Sunday earned a PhD in Anthropology and has taught college courses in Anthropology, English, and high school ACT/SAT Prep.
Not Just for Cars
You've probably heard the term alignment before, possibly regarding your car or maybe even in word processing. Well, graphic design uses alignment as well. In fact, it is one of the key principles of graphic design. You see, just like visual art, graphic design uses a variety of elements, basic components or properties, and the way those elements relate to one another are the principles of graphic design. Alignment is simply the way visual elements are arranged so that they line up in some way. Think about it as an invisible line or a force field preventing your elements, whether they are images or words, from going out of bounds.
What Does Alignment Do?
As simple as it is, it serves a great purpose by helping designers organize different elements in their composition, giving the design a definitive structure, and creating balance. Using alignment well in a design can result in a clear, professional, and sharp finished product. Basically, the individual elements won't be sloppy.
Basic Kinds of Alignment
There are two basic kinds of alignment; edge and center. Edge alignment determines the placement of elements in relation to the edge of the page or canvas. This can mean the elements are aligned to the left side or right side, but it can also mean they are aligned to the top or bottom of the page, so long as it uses an edge to organize everything. When the alignment is right or left, we call that horizontal alignment, though it is still an edge alignment. When the alignment is top or bottom, that is vertical alignment. When writing text, we usually use left alignment, meaning all the lines to the left of the page line up along that side.
The other kind of alignment, center alignment aligns all the elements so that an invisible, central line on the page will always be in the center of the elements. Again, writing is the easiest way to explain this. Have you ever seen a page where every line was a different width, but the center of every line ran along the exact center of the page? In graphic design, the same principle is applied to words as well as other visual elements. Just like with edge alignment, we can have horizontal and vertical alignment. However, when the center line runs vertically from the top of the page to the bottom, we get horizontal alignment. Likewise, when the center line runs horizontally from one side to the other, we get vertical alignment. I know, it almost sounds crazy until you see how it works.
Rarely will a graphic design project create one large space with a single alignment scheme. Usually, the design is more complex and usually requires the use of a grid to define the different areas and their alignment. Using grids will give your work structure and consistency, but when finished, the viewer should not be able to see the grid itself, just the results of its use.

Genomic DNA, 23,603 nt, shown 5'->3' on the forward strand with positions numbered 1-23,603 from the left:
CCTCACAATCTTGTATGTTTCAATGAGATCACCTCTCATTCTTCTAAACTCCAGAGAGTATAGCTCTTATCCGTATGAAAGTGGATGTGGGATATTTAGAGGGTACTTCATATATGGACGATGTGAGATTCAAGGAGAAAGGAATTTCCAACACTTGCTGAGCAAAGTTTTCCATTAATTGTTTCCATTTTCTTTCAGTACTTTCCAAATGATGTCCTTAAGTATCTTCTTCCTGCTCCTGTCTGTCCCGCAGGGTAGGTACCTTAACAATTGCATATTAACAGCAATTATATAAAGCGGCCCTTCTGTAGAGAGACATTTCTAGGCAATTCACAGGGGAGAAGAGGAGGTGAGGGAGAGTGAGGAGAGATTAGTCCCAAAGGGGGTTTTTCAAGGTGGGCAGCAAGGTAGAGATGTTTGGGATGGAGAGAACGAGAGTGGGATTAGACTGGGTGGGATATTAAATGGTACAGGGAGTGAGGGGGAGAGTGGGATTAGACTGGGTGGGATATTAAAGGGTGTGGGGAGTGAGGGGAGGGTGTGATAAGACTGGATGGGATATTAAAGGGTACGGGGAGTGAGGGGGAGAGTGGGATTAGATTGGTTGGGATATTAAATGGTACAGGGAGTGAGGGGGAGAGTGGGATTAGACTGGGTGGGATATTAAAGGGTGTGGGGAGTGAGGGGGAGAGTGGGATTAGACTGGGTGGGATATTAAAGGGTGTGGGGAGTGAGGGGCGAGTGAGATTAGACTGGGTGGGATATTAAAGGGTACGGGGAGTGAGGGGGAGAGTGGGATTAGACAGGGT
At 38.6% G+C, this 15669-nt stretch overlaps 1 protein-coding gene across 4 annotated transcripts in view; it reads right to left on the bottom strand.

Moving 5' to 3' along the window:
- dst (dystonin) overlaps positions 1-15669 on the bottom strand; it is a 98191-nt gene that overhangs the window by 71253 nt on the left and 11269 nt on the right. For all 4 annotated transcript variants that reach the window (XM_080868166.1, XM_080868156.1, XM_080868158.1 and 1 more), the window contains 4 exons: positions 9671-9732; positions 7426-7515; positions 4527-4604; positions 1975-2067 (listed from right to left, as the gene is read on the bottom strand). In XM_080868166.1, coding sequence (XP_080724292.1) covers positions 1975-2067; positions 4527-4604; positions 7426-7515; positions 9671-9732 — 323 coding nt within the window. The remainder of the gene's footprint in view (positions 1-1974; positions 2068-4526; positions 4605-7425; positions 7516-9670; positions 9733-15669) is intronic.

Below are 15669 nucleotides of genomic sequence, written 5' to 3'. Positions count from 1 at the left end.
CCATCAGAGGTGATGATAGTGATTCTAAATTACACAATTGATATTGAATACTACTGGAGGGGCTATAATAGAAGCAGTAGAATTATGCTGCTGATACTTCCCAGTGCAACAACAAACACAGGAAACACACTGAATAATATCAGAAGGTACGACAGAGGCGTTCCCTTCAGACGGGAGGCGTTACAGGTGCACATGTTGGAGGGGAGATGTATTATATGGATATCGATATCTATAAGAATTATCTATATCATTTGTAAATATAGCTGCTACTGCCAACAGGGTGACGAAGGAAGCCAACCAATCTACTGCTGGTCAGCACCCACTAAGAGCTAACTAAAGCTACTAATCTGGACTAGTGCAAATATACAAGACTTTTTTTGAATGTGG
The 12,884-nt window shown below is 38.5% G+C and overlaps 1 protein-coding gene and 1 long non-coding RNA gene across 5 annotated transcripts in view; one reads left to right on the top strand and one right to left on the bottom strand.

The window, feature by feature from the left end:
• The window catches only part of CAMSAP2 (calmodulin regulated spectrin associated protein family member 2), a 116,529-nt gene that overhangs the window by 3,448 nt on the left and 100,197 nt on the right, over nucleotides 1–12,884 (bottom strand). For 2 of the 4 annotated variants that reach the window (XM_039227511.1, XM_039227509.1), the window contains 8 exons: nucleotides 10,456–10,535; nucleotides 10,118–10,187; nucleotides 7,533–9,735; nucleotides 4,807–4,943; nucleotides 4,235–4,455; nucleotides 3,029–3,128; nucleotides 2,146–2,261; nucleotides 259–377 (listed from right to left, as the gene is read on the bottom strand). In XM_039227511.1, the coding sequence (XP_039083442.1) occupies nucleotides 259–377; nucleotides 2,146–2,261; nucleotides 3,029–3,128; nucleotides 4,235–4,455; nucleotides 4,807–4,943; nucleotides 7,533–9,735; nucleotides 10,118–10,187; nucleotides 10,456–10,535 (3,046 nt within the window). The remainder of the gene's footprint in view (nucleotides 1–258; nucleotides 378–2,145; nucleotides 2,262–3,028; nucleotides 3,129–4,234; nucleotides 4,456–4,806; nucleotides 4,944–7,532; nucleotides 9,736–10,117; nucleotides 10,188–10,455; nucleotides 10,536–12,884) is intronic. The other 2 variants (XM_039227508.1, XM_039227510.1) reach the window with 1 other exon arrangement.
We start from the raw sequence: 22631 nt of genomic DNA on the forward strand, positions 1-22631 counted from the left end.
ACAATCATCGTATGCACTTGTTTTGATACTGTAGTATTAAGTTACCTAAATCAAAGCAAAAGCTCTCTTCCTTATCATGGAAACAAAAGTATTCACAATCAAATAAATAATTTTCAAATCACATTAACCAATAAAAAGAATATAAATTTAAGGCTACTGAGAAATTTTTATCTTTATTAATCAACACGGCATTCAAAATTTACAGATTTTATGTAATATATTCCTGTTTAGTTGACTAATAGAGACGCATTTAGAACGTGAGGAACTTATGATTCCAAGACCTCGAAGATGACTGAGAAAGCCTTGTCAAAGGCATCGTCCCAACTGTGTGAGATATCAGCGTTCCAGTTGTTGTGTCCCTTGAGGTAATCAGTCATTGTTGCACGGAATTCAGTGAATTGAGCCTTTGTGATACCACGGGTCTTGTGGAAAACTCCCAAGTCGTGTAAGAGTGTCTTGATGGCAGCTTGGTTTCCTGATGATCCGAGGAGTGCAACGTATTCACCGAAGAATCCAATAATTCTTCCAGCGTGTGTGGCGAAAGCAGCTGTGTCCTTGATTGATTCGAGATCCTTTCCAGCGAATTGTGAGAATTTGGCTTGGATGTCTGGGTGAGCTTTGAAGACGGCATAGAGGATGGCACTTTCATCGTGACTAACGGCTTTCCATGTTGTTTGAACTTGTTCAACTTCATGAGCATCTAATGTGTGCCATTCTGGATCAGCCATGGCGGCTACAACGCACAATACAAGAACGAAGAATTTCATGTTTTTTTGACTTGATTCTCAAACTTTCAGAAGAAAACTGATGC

If your work has a strong, consistent alignment, it will look clean and crisp with a professional finish. However, there are some ways to rebel against common alignment while still looking professional. First, you can use mixed alignment where different elements are aligned properly, just in a variety of different ways. This can add a fun, energetic feel to your work. Finally, you can intentionally break alignment, misaligning one part of a design in contrast with the rest of the aligned design, as a way to grab the viewer's attention.
Finally, visual alignment is technically not aligned. At least one element in the design may have features that end up looking misaligned when placed in technically correct alignment. This can make the work look awkward or sloppy. By deliberately shifting that element, even if it is misaligned, it can create the illusion of proper alignment.
In graphic design, the principle of alignment refers to the way the different elements in a design are lined up in relation to each other or to a particular part of the page. When they are aligned with the side of the page, we call that edge alignment. If the side used is the left or the right, we get horizontal alignment as well. If the side used is the top or bottom, we get vertical alignment. If you were to draw a line down the center of a page from top to bottom and matched the center of each line of text or other elements with the center line, you would have center alignment. This goes for a horizontal center line determining how many lines of text must be above and below the line. Finally, you can use a grid to organize more complex alignment schemes like mixed alignment where different areas of your composition are aligned differently. You can also break alignment, deliberately misaligning a small portion of the design, to create interest and focus attention. You can also employ visual alignment when an element's features make it look awkward when properly aligned. In the end, the way you use alignment can create a professional-looking design and help convey your message clearly.
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